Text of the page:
The Weather

Meeting People Is Easy, Part Three

This is the final installment of Patrick’s three-part instructional series on acquiring, defining, and maintaining friendship. Here are parts one and two.

Months have passed and I’ve bought a hat. A Stetson most precisely. It doesn’t fit and this is because the man who sold me the magenta monstrosity insisted we speak as friends might. I didn’t know how and if I were to venture a guess I’d say the man, excited and excited again by the perception that a relatively masculine man buying a crazily pinkish cowboy’s hat had entered his ten-gallon millinery, had assumed, by the time I was signing the receipt, a state of bathetic disappointment.

I didn’t tell him what the hat was for—which I’ll explain soon—but upon reflection I should’ve. His questions about my “boyfriend” went without response. Meaning, I stood before him, literally (though imperceptibly) shaking in my proverbial (viz. not-literal) boots (though, if I’d needed some actual boots he had them for sale, he told me near the end of our financial and social [?] transaction) with a petrified countenance that must’ve been examined as mannerless.

I was scared.

Then I was scared to tell the man, so amorous of his implicit insistence that he was helping a cause he conceivably, considering the history of cowboy culture in Southern California, should’ve been diametrically opposed to, that while I supported the cause he was inferring to also support, I didn’t have a boyfriend. That the hat was for a costume party and its color I hadn’t chosen.

Well, I’d weighed in. I’d opined. I’d caved quickly and my friend beat me in a skirmish she didn’t realize she’d entered. Then again, the worst of it, at the time, was that I’d have to go through something like I did with this pro boys-having-boyfriends-type cowboy man. While I don’t have an inkling of a hint at even a base knowledge of what it is to spot a gay (what I’m referring to here is the “gaydar” I’ve heard so much about) I don’t think he was. But like I said, it’s nearly 100 percent possible he, the cowboy, had himself a boyfriend.

After pulling the garrulously friezed hat from the tight confines of the purple hatbox that the cowboy had tenderly tended to, I stretched my arm wide and away holding the hat between my thumb and index finger as though it were a serviette whose history I was uncertain of.

“It suits the occasion,” she said. “I’m glad I recommended the millinery.”

“But it isn’t a millinery only. The man also sells boots. And not to pick an itchy nor contentious bone, but I espied a glass case chock-full of bolo ties before I broke out onto the sunsplashed asphalt, which I think reflected the sun’s rays enough that you can see a sunburn here, at the bridge of my nose.”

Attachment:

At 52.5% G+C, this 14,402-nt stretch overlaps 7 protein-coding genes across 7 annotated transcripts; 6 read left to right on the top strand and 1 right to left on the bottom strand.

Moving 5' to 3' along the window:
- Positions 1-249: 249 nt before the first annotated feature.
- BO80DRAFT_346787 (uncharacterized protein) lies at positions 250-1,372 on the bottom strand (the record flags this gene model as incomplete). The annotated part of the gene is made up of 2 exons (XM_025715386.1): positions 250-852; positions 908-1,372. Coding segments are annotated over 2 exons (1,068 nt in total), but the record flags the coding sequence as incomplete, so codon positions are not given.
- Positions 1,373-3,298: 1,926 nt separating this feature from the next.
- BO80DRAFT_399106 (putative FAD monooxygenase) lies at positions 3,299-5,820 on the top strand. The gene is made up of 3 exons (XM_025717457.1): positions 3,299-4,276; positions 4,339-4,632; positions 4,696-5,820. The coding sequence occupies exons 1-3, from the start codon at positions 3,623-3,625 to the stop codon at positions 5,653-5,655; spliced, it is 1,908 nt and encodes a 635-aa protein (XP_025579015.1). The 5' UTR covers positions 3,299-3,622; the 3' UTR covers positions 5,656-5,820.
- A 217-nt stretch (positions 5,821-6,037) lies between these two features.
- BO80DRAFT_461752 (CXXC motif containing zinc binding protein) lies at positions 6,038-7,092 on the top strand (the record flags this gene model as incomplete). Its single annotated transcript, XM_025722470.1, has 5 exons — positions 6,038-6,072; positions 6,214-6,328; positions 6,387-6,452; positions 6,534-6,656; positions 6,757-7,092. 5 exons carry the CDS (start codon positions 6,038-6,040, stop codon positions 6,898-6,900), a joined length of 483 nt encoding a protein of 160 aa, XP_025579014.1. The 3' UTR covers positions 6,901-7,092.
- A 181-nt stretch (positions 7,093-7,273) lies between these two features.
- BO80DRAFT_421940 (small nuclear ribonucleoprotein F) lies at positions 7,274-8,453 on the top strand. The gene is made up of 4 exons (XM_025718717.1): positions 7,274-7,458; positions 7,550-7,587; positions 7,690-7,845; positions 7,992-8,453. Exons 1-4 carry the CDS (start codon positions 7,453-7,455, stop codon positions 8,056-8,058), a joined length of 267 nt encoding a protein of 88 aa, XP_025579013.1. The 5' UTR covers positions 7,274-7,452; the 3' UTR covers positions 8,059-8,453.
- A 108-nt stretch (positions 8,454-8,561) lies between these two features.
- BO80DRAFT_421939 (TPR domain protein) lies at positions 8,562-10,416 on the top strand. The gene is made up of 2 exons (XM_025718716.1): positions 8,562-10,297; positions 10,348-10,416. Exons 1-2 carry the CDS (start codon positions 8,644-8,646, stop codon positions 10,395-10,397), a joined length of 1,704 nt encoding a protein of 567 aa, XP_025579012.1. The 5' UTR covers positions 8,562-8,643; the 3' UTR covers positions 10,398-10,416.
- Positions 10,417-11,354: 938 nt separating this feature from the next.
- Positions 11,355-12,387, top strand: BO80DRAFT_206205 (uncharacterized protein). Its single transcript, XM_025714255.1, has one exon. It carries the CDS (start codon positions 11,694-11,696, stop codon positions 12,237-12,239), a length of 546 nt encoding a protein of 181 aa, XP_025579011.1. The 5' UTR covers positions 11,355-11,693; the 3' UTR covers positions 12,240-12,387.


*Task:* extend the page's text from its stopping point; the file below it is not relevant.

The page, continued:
“Yes, I see it.”

“Thanks for looking at my face. I know it’s a tragedy.”

“Tragedy, yes.”

Of course, as has been made so obvious, this is a conversation yet to occur.

Though it’s true about the bolo ties and that I’ve been invited by my friend to, as her “date,” attend a “Wild Wild West” party and I wish I had far more than italicizations and quotes to set this title’s meaning that further apart from my understanding of it.

Her apartment is decorated as expected but with elements so hostile to that previously wondered about rustically framed mirror, rustically framed Schiele prints, rustically formidable dining room table that the anomalous horror film collection (and here I mean thousands of DVDs from recent gory titles alphabetized to include the classics: the Dr. Mabuse series for instance and everything I know Bela Lugosi ever did), the Kenny Loggins poster bespoken so intriguingly to include the shadowy profiles of Cruise and McGillis against a stark, dangerous bomber.

I, unless I die, will report back and likely by then I’ll have lost this friend the way I lose all friends: by trying to be too much like myself.

 …

It’s these many years later.

Talk. We still do.

“You continue to remind me of Steely Dan—”

“Yes I know the song you mean.”

“Deacon Blues.”

“The day of the expanding man.”

“You expand sometimes.”

“That I do.”

“I have a crimson tide.’”

“I love to suck it from you.”

“Have you considered what I said?”

“Which?”

“That you recall my younger days. Of Frasier, of The Cosby Show, of ranch dressing, yes, Hidden Valley, and stone fireplace made of stones found in rivers, yes, and a Corona heat so drenched as you are like a solid rain, yes, and that you have made me see myself and not kill myself, not at all, and yes, for years, and I guess these years make forever and, yes, do you recall that costume party I attended with all your friends? Yes, the one with Piper and Nora and your Ex you had to introduce me to, because then, yes, he was a friend, and he still is and, yes—”

“Yes, you fool. Of course I remember.”

This is how a story might go. But, for now, I’m wearing a pink cowboy hat and leaning into the future with a severe hatred of poetry and a bloodlust for simple times spent on couches eating popcorn and ignoring movies, kissing my friend on her mouth made of flesh and sugar and strength.

Patrick Benjamin is a writer living near Los Angeles. He lives with his sister and grandmother.